In 2014, FUSMobile co-founders Arik Hananel, MD, and Ron Aginsky, LLB, MBA, identified a need for a compact, mobile, and user-friendly focused ultrasound device. They set out to create such a product, and less than five years later, the company has completed a pilot clinical trial using their Neurolyser device.
We interviewed Dr. Hananel, CEO, and President Ron Aginsky to learn more about this revolutionary company and how they are contributing their ideas for using focused ultrasound to treat pain.
How was the company started, and how did you both get involved?
We started FUSMobile with a vision to make focused ultrasound easier to access and operate by physicians so they could better treat patients. We wanted to create the personal computer or tablet equivalent for the focused ultrasound world. To achieve this, we relied on our intimate knowledge of the field, wherein we recognized the barriers that limited the adoption of the technology in the past.
We met at Insightec, where we worked closely together for more than 10 years. We became good friends and eventually decided to establish FUSMobile.
Tell us about your company business structure.
FUSMobile is a private company that is registered in Delaware as a C-Corp with headquarters in Alpharetta, Georgia, and a subsidiary in Israel. Our initial funding came from friends and family. In July 2017, OrbiMed Advisors led our first institutional funding round. At this point of the company life cycle, we share roles and responsibilities, benefiting from our diverse backgrounds and extensive experience in sales, marketing, operations, research, and product development.
Tell us about the origins of your treatment platform. Does your device have a name?
Our device is called the Neurolyser. It is a nice combination of a clinical procedure (neurolysis) and the famous “Neurolizer” device from the movie Men in Black. The Neurolyser platform enables the adoption of different modalities for imaging guidance depending on the physician’s needs and practices. We developed this platform with the goal of addressing a specific clinical need in the field of interventional pain management in a technical and operational way that would minimize barriers to adoption, achieving market acceptance in a fast, smooth, and cost-effective manner by all major stakeholders in the modern healthcare ecosystem.
What are some of the technical challenges your group has had to overcome?
To fulfill our vision, we had to design a small, portable system that uses current imaging guidance employed by interventional pain clinicians and that follows the existing workflow, excluding the last step of inserting a needle. The result is a tool that is extremely intuitive to use for those specific clinicians and that eliminates the need for a sterile environment.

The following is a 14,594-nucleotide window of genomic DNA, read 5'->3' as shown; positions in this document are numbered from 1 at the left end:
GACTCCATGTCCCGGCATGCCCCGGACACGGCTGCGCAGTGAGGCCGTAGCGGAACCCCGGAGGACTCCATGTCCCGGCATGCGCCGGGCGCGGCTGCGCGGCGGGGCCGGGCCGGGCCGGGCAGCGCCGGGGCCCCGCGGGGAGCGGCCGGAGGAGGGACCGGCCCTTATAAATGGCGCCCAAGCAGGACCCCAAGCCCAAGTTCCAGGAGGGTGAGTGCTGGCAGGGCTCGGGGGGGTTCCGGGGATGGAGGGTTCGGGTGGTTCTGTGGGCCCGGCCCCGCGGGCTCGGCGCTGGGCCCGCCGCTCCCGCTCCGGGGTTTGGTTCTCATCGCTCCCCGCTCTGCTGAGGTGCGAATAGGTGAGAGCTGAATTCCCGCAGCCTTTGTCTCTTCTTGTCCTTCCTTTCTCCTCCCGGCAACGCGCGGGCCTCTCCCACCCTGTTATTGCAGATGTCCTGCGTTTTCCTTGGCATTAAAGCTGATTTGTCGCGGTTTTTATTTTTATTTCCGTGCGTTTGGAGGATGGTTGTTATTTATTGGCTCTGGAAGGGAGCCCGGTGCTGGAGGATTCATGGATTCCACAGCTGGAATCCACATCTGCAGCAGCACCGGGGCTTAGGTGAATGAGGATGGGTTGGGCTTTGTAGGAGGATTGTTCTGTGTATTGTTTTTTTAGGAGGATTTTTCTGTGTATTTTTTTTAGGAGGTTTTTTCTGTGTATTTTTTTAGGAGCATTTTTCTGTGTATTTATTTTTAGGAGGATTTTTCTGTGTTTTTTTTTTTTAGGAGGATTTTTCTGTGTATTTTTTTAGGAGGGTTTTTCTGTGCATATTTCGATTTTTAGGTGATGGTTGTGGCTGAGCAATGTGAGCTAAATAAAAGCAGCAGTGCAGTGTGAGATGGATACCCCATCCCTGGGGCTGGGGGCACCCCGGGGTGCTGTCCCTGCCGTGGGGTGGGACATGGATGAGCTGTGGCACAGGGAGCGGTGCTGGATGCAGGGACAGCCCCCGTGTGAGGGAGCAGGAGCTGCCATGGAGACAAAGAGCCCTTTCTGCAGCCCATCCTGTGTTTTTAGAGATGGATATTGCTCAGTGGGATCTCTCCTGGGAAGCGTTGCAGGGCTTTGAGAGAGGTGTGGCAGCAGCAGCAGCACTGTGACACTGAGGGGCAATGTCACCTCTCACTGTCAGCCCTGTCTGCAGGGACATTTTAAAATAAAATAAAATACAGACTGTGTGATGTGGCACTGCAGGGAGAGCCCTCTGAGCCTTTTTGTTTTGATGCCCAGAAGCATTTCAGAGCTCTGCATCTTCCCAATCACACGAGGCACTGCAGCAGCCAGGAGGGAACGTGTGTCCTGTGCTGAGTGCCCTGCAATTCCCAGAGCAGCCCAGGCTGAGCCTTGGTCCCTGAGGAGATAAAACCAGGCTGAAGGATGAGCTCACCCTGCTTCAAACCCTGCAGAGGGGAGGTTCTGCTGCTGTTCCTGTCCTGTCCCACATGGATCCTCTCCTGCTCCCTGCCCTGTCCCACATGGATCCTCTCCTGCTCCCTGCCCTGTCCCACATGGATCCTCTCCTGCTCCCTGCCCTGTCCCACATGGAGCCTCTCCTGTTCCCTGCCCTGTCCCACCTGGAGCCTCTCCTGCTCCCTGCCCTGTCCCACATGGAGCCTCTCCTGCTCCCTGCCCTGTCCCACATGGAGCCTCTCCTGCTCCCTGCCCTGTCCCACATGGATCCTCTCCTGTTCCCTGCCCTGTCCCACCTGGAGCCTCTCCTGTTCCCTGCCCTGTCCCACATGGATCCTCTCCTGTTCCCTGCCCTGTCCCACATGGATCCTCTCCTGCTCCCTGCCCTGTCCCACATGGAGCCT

We also wanted to ensure that the end user price is equivalent to other standard-of-care devices but our system could potentially provide better efficacy and pain control.
What challenges do you have to tackle moving forward?
We are currently striving to generate the clinical data to support approval from the regulatory bodies, focusing on North American markets as a first stage. Our aim for the future is to investigate additional clinical indications within the field of interventional pain management.
Tell us about your clinical studies and the results.
We successfully completed the first in human pilot study (10 patients) in Canada at two sites – McGill University in Montreal and Silver Medical Group, a private clinic in Toronto. The study was initiated by Dr. Jordi Perez at the Center of Innovative Medicine (CIM), which is part of McGill University, and was extended to include Dr. Michael Gofeld from Silver Medical Group.
As we accumulated experience during the study, we made several changes to the protocol to improve the procedure for patients and physicians. For example, according to the initial study protocol, the procedure was performed in two sessions to treat the right and left sides separately. Following the creation of fast learning curves from the first treatments, it was clear that both sides could be treated in the same session safely and within a short time period so the patients would not have to return for another treatment session. These modifications were intended to reduce procedure time and increase efficiency while enhancing patient comfort and safety.
All patients completed the treatments well without the need to stop due to either patient discomfort or technical issues. The safety profile is excellent, and initial effectiveness results are promising.
What are the benefits of your technology over other companies?
Compared to other platforms in the field of interventional pain management, the noninvasive Neurolyser procedure has the potential to provide better clinical outcomes, fewer complications, reduced operating costs, and lower radiation exposures.
Compared to other focused ultrasound platforms, the Neurolyser uses current, widely available imaging guidance and does not disrupt patient flow or ownership. The Neurolyser is also compatible with our clinician setting and imaging modality. From an economic stance, the Neurolyser equipment is cost equivalent to the standard of care devices with the benefits of having a lower operating cost and requiring significantly less user training.
Have you learned any lessons from watching the experience of the other companies?
The most significant lesson we learned was about the need to develop a focused ultrasound device with strong, compelling advantages that avoids barriers to adoption and keeps the patient and physician workflow as similar to the current standards of care as possible.